CALGARY – MEG Energy (TSX:MEG) is slashing about $900 million from its 2015 capital spending plan, a 75 per cent decline from what was announced less than two weeks ago as the oilsand producer adjusts to uncertainty about oil prices.
The Calgary-based company is now aiming at $305 million of capital spending next year, down from the previous estimate of $1.2 billion. The previous 2015 budget included about $600 million for mid-term growth initiatives at the Christina Lake oilsands project.
MEG didn’t disclose on Wednesday where the spending reductions will be made but said it’s responding to a decline in oil prices, which have fallen to five-year lows.
It said that staff levels “will remain consistent with current levels to maintain operations and to execute future growth.”
Its previous guidance for 2015, issued Dec. 4, said the company would direct $965 million of its 2015 capital budget towards growth projects and $235 million for sustaining and maintaining its assets.
The company said previously that it had determined the Phase 2B plant at its Christina Lake oilsands operation was capable of processing more than 55,000 barrels per day of bitumen — well above the initial design of 35,000 barrels per day.
It said in the Dec. 4 guidance that $355 million would be allocated to a series of “brownfield” expansions at Christina Phase 2B to increase steam generation and water treatment capacity and a further $160 million for drilling plus and $85 million for early engineering for followup expansions.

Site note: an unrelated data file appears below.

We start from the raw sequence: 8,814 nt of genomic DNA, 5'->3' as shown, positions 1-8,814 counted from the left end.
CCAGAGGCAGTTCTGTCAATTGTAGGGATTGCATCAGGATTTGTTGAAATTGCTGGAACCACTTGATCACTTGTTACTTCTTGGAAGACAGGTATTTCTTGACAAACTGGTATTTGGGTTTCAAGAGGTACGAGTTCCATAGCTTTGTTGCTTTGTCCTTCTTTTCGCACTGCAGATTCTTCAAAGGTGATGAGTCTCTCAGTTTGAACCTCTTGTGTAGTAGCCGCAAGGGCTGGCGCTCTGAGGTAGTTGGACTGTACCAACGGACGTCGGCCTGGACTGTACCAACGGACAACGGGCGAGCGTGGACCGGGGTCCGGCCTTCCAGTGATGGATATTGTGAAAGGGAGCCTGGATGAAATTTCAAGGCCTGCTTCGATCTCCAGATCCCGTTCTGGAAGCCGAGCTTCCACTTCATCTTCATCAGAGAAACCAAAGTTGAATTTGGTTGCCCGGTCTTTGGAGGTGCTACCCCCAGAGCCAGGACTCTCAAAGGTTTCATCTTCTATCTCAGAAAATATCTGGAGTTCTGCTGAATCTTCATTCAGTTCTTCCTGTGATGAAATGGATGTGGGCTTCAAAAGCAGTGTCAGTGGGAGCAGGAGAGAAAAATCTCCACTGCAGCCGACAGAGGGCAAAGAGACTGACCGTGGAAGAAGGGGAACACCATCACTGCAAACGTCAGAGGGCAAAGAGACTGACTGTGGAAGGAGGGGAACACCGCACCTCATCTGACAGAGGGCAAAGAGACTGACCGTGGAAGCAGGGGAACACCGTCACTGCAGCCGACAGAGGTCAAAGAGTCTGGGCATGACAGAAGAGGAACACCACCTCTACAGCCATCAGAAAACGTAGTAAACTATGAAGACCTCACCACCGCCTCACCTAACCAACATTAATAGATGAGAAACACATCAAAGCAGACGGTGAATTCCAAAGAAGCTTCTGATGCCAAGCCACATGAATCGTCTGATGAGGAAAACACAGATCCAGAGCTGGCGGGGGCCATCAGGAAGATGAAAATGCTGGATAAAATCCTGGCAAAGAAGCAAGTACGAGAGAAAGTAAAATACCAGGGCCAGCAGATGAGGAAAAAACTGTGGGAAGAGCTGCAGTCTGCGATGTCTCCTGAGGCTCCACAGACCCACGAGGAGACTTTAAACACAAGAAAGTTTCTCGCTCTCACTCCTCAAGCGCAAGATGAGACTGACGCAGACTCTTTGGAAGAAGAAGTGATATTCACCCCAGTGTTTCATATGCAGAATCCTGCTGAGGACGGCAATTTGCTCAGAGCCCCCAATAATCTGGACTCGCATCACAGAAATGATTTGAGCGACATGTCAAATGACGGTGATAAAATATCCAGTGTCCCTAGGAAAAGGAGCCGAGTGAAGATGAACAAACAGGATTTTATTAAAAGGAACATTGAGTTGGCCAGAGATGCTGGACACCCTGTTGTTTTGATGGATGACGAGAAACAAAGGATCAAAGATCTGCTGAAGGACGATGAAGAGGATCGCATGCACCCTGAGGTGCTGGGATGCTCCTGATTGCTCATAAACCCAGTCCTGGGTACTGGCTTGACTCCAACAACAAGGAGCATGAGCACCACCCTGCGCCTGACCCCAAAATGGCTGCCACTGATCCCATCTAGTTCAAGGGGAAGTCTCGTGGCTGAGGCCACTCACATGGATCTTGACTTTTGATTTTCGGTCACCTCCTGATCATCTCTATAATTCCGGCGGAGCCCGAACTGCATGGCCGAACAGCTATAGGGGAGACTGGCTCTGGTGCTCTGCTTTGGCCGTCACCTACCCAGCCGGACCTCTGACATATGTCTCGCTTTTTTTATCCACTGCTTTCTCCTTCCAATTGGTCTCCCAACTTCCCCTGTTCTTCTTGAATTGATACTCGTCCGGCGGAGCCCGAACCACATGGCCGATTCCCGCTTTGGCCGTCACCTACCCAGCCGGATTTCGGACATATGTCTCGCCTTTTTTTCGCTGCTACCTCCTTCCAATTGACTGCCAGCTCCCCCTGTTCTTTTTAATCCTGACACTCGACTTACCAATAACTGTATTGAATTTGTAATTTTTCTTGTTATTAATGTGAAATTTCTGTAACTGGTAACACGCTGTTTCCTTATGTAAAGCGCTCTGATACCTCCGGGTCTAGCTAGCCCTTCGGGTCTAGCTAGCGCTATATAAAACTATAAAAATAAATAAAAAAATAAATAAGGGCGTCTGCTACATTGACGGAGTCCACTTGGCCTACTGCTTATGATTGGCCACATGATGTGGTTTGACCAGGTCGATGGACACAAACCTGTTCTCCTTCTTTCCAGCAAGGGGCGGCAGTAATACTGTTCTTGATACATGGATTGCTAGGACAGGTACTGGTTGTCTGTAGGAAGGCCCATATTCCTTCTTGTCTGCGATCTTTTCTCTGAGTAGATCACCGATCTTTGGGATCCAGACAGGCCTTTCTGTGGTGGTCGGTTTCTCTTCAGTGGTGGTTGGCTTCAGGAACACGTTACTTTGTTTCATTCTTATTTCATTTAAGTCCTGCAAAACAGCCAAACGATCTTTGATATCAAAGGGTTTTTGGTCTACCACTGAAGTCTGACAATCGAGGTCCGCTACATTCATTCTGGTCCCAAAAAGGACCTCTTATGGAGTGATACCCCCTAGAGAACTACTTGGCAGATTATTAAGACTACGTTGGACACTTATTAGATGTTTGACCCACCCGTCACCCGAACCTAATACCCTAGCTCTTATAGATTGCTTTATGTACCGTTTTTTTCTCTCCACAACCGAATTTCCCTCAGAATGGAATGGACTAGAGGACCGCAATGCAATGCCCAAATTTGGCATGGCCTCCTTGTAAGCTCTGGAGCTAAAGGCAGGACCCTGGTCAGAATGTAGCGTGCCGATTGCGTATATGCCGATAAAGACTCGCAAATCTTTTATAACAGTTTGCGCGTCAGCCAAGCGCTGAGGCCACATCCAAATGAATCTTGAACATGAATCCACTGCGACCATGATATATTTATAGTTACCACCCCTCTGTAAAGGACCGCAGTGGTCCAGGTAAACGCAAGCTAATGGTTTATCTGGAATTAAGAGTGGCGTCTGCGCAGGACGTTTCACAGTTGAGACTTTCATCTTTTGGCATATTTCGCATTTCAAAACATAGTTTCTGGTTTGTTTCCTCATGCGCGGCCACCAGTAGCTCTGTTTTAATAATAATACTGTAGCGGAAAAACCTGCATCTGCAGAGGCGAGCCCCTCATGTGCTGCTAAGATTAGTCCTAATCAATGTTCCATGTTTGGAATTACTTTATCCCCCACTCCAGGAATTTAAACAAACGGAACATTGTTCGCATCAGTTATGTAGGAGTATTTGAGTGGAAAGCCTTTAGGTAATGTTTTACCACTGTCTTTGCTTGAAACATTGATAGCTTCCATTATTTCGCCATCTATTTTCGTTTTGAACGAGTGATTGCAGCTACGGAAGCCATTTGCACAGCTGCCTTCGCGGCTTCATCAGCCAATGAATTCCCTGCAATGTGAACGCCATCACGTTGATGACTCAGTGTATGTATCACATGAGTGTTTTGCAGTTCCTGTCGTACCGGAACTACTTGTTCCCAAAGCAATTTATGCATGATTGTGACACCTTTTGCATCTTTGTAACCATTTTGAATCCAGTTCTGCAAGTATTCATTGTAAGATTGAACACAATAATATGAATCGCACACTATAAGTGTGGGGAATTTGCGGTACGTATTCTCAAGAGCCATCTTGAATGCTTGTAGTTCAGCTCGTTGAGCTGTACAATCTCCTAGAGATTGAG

“The revision of our 2015 capital investment plan is in response to the continuing deterioration of global crude oil markets,” Bill McCaffrey, MEG’s president and chief executive officer, said Wednesday.
“While our projects remain economic at current strip pricing, we believe it is prudent to reduce capital spending until we see a sustained improvement in commodity prices. Our brownfield opportunities also provide us with the flexibility to increase spending at a measured pace under the right market conditions.”
MEG’s previous guidance estimated 2014 capital spending would be $1.2 billion, down from the previous estimate of $1.8 billion.